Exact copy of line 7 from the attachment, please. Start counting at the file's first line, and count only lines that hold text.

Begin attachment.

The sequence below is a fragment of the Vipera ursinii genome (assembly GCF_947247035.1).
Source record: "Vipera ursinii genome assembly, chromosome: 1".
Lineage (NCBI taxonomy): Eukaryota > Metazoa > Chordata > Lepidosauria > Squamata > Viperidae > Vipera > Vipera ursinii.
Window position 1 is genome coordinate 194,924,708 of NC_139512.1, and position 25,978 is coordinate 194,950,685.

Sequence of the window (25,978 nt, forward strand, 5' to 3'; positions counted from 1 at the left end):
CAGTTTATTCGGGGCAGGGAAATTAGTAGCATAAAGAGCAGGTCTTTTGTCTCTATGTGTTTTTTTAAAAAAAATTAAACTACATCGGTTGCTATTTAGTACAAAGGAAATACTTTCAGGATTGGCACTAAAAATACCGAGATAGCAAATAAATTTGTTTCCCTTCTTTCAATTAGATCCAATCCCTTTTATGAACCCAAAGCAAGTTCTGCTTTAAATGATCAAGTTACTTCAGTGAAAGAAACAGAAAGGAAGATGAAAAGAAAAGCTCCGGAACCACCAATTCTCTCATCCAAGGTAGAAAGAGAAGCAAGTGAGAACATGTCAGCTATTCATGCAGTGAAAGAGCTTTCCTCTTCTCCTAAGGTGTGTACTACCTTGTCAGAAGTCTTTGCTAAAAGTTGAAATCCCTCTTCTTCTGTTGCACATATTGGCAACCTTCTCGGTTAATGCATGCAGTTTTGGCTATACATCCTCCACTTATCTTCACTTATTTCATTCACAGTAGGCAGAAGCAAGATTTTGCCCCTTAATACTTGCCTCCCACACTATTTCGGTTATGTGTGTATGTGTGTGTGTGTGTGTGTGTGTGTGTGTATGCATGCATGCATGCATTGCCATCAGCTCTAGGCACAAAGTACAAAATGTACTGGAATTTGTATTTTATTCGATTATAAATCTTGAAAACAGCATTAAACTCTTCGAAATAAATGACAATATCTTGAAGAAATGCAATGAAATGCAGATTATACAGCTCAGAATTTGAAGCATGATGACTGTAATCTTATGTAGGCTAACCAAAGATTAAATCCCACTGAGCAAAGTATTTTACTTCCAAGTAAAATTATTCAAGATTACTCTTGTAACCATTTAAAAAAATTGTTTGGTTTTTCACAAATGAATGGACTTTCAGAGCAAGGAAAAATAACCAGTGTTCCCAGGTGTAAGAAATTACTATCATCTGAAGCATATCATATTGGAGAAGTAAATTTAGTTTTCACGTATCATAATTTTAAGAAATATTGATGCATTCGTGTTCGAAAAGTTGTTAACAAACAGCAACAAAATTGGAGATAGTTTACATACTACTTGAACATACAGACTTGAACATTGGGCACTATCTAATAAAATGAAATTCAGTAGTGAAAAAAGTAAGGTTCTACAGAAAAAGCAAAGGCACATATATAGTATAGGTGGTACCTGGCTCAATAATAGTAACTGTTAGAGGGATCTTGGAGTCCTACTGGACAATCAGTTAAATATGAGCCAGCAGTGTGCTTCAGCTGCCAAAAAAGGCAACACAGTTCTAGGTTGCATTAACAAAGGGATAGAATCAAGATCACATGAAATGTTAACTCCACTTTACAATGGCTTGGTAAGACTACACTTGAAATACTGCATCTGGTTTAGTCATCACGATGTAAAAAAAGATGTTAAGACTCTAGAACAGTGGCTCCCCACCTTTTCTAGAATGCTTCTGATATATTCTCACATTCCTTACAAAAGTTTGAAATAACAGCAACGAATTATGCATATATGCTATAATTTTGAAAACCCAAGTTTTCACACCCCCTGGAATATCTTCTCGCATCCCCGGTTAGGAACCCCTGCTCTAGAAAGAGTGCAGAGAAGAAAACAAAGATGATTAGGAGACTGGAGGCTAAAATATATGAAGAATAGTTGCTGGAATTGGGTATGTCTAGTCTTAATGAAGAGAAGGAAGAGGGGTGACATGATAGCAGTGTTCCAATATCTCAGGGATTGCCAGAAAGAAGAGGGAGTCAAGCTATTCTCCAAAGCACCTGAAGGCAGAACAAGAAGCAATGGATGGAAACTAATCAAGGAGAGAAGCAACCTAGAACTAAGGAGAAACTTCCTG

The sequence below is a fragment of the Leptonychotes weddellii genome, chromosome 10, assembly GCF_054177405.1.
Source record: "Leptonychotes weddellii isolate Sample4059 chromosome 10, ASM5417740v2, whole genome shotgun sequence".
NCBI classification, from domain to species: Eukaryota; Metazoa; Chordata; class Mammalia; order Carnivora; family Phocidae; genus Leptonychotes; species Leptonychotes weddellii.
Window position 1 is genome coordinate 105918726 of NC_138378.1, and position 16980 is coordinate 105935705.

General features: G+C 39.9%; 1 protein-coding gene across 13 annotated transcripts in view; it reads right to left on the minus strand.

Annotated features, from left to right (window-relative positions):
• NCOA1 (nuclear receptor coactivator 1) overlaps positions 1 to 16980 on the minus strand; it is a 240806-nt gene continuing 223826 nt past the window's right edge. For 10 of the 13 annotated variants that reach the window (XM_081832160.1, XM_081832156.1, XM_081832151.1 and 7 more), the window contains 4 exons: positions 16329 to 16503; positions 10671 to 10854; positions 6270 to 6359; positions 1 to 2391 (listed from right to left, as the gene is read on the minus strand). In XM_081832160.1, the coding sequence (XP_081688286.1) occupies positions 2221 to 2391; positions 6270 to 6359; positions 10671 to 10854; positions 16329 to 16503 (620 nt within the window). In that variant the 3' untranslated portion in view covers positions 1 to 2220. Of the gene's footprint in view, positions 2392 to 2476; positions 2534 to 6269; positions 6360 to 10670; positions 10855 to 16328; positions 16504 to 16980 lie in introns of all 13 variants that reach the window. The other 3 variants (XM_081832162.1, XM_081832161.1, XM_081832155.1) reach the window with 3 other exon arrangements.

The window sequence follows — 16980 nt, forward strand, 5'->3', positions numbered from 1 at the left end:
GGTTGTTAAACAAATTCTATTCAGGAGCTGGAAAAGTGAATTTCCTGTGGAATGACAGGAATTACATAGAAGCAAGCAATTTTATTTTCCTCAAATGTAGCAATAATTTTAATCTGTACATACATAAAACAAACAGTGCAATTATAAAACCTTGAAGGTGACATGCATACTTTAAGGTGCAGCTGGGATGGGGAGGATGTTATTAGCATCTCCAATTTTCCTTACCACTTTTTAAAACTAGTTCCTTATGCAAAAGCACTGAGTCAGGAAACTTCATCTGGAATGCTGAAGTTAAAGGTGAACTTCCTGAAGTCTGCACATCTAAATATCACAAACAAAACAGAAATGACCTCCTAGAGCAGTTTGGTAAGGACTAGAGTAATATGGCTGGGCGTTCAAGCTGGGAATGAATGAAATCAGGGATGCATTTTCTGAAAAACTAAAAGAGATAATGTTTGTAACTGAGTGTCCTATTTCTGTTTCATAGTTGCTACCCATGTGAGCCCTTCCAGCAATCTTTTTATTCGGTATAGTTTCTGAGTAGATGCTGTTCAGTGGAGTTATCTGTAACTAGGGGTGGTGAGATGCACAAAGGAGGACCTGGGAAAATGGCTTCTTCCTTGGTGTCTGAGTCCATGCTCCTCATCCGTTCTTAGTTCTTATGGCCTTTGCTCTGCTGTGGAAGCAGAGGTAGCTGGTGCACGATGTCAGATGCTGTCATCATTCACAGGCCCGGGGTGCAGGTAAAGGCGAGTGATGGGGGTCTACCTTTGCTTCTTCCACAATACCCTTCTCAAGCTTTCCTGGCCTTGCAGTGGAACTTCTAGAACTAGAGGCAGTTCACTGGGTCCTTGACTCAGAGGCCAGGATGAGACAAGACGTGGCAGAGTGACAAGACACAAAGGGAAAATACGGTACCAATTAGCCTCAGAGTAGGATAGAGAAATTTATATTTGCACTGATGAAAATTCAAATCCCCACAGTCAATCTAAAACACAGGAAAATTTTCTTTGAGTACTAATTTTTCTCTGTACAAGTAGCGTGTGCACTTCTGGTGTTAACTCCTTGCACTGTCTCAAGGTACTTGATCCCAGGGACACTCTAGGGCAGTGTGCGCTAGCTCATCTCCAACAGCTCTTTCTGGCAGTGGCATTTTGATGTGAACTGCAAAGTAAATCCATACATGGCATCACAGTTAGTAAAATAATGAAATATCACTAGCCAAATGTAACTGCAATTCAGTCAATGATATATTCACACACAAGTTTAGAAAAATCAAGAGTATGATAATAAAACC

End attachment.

The sequence below is a fragment of the Leptonychotes weddellii genome, chromosome 10, assembly GCF_054177405.1.